Incredible, no? And with a third thought, one wonders, how can these hyped-up vapor companies with almost no assets, few employees, producing nothing, and in many cases not even producing a profit, actually have any value? Are we watching the emperor marching down the street naked, cheering him on, while convincing ourselves we see infinitely beautiful robes of incomparable glory? It baffles me, and worries me. When enough people realize it’s all smoke and mirrors, there’s going to be some real disruption. He gives us plenty of examples, some that have already happened.

. . . SnapGoods went out of business in August 2012. If one does a search on any of the dozen or so online magazines that write about the tech industry and Silicon Valley, strangely there is not a single article that discusses the collapse of SnapGoods. It just disappeared—poof—without a trace, yet goes on living in the imagination of sharing economy boosters. I conducted a Twitter interview with its former CEO, Ron J. Williams, as well as with whatever wizard currently lurks behind the faux curtain of the SnapGoods Twitter account, and the only comment they would make is that “we pivoted and communicated to our 50,000 users that we had bigger fish to try.” Getting even vaguer, they insisted “we decided to build tech to strengthen social relationships and facilitate trust”—classic sharing economy speak for producing vaporware instead of substance from a company that had vanished with barely a trace.

He guides the reader further down into the lower levels of a Dantean hellhole of independent gigging. We get full coverage of the probable future of the “sharing” economy, which he has a tasty turn of phrase to more accurately describe the direction this trend is heading. Odd job apps with reverse auction bidding, that is, the seller bids against himself until someone bits, is a major concern for Hill. It clearly takes building a career or landing a steady job off the table, leaving workers in the air, exploited, and demeaned.

That’s why the share-the-crumbs economy is more than a labor tragedy—it’s an existential challenge. In short, the gurus of the sharing economy have been at the vanguard of an audacious attempt to forge an economic system in which individuals and businesses with “more money than time” are able to use faceless interactions via brokerage websites and apps to force an online bidding war among lower-income people to see who will charge the least for their labor, or to rent out their personal property (such as their car or home). It’s practically a medieval system in all its modern glory, yet all wrapped under the New Agey mantle of “sharing”—without the employers having to worry about labor protections, minimum wage, safety nets, health care, retirement, enforceable contracts or ongoing relationships of noblesse oblige toward those they hire.

These fabulous new ways of making extra money, or covering your butt between jobs, or making up for not having had a raise in several years, or to fill the income gap because you took a job at half what you were making in your previous job, turn out to be not so fab when you’re working for lower and lower wages and you subtract out your time searching for work and scrambling from gig to gig. Of course, these new freelance gigs were never intended to be full time. But with more and more workers being downsized by technology, it’s becoming a means of subsistence for many. Nonetheless, extra pocket change is not sufficient to pay all the bills, and it’s no way to build an independent career or become an entrepreneur. The sales pitch is proving to be pie in the sky. It’s not forging new opportunities and independence for millions, rather, it’s let them eat cake crumbs.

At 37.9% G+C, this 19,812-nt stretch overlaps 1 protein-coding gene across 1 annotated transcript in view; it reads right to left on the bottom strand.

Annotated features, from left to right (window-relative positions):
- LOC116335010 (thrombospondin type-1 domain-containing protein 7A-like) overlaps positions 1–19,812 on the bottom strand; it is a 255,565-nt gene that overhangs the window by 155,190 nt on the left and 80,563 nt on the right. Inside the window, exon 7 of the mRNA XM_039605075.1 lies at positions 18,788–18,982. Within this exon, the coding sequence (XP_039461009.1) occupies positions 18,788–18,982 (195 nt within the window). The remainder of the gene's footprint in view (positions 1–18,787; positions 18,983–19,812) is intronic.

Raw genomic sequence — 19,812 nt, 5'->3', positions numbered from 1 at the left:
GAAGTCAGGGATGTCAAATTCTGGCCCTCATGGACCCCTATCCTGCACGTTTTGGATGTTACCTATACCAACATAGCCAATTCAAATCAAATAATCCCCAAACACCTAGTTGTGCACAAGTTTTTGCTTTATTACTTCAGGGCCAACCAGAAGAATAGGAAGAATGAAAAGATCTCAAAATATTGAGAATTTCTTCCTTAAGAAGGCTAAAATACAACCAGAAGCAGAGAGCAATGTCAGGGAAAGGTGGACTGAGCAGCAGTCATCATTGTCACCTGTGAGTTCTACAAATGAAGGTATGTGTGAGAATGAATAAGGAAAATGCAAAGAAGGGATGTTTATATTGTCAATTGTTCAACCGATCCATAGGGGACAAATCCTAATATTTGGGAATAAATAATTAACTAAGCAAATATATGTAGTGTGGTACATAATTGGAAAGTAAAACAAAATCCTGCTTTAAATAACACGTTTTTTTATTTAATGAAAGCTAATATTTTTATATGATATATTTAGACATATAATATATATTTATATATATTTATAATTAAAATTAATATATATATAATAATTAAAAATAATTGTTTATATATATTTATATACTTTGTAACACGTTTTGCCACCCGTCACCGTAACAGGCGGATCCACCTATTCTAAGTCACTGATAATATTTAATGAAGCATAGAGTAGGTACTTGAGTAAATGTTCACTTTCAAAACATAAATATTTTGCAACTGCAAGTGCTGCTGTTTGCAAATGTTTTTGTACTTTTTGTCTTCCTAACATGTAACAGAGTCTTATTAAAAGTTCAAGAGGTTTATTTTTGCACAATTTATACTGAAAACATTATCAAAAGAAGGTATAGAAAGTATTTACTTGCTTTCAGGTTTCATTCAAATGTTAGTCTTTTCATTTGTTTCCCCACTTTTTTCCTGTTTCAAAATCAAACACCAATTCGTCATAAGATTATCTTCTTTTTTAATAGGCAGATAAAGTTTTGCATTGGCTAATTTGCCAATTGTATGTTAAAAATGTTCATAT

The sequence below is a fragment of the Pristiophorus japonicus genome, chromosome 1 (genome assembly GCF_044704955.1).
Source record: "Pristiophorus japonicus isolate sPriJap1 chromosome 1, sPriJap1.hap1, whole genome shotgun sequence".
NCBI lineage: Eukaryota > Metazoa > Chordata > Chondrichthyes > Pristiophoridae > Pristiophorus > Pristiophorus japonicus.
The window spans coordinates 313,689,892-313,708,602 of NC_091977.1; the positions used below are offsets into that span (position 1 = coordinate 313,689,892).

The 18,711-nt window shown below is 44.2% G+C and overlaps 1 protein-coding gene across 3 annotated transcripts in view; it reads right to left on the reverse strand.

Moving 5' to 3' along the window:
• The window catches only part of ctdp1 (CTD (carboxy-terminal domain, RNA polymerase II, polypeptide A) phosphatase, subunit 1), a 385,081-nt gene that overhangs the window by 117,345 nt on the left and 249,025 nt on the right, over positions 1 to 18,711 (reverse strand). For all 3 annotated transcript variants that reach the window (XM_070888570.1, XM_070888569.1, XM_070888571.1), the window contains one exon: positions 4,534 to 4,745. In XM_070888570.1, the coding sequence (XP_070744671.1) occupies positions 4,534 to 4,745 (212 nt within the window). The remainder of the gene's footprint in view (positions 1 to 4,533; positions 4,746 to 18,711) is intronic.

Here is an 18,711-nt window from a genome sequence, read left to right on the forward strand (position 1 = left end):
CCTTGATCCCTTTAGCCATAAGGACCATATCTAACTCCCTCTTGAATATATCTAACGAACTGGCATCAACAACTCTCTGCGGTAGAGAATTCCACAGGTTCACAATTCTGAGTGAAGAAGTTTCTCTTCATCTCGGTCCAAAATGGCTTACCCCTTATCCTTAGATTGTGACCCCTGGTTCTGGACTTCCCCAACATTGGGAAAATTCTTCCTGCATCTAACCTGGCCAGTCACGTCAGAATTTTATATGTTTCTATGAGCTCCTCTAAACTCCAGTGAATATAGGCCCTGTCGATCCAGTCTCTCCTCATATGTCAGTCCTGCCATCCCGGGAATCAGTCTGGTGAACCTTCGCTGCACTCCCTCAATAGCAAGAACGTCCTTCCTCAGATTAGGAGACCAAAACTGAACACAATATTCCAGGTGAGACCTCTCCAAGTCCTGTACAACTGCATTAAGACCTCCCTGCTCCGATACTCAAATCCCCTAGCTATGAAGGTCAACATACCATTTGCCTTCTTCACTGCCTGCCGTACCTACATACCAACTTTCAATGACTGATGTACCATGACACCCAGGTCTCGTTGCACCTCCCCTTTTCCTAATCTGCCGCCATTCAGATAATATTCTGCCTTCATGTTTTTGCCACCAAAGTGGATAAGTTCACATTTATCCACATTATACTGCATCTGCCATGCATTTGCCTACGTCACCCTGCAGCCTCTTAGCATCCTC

In a nutshell, his book is about the atrocity of greed, the ‘anarchonomics’ of the wild-west-world we’ve allowed to happen right under our noses, and with our consent. The efficiencies that our technologies have afforded us are not benefiting everyone as promised. All the gains are going to the top, and the higher up the pyramid you are, the greater the gains. Our time saving conveniences that assured us of having more free time, more leisure, more personal expression, have not delivered. They have not been distributed evenly or fairly. They have been appropriated by the outlaws of Wall Street and the utopian turncoats of Silicon Valley. They’ve stolen our future. While the common person should have a shorter workweek, more vacation, better benefits, and more time to pursue one’s dreams, develop new skills, explore new advocations, improve the mind, John Doe is, instead, working longer hours, struggling to make ends meet, worn down with little time leftover for self improvement. The riches the digital world provide are not for him to enjoy. 

Hill’s book is a read that goes along the same vein as many other books I’ve reviewed. It’s another notch in the bedpost of the mounting evidence against the idea that unbridled capitalism is good. Free markets are good at the personal, small scale one-to-one level. At the grand national/global scale, free markets run fierce and feral. Large scale free markets haven’t a conscience. They don’t feel pain. They run on speculation fueled by boom & bust. But real ordinary people do not benefit from a system of explosive expansion and bursting bubbles. Real people get hurt and are left to fend for themselves in the remains of the devastation. The rich merely suffer an inconvenient setback, only to repeat the process again and again and again and. . .

Raw Deal: How the “Uber Economy” and Runaway Capitalism Are Screwing American Workers, Steven Hill, St. Martin’s Press, 2015

Also read—
Conspicuous Predation
Dubble Bubble
Who Owns the Future?
Dreaming the American Dream
Competition Makes the World Go’round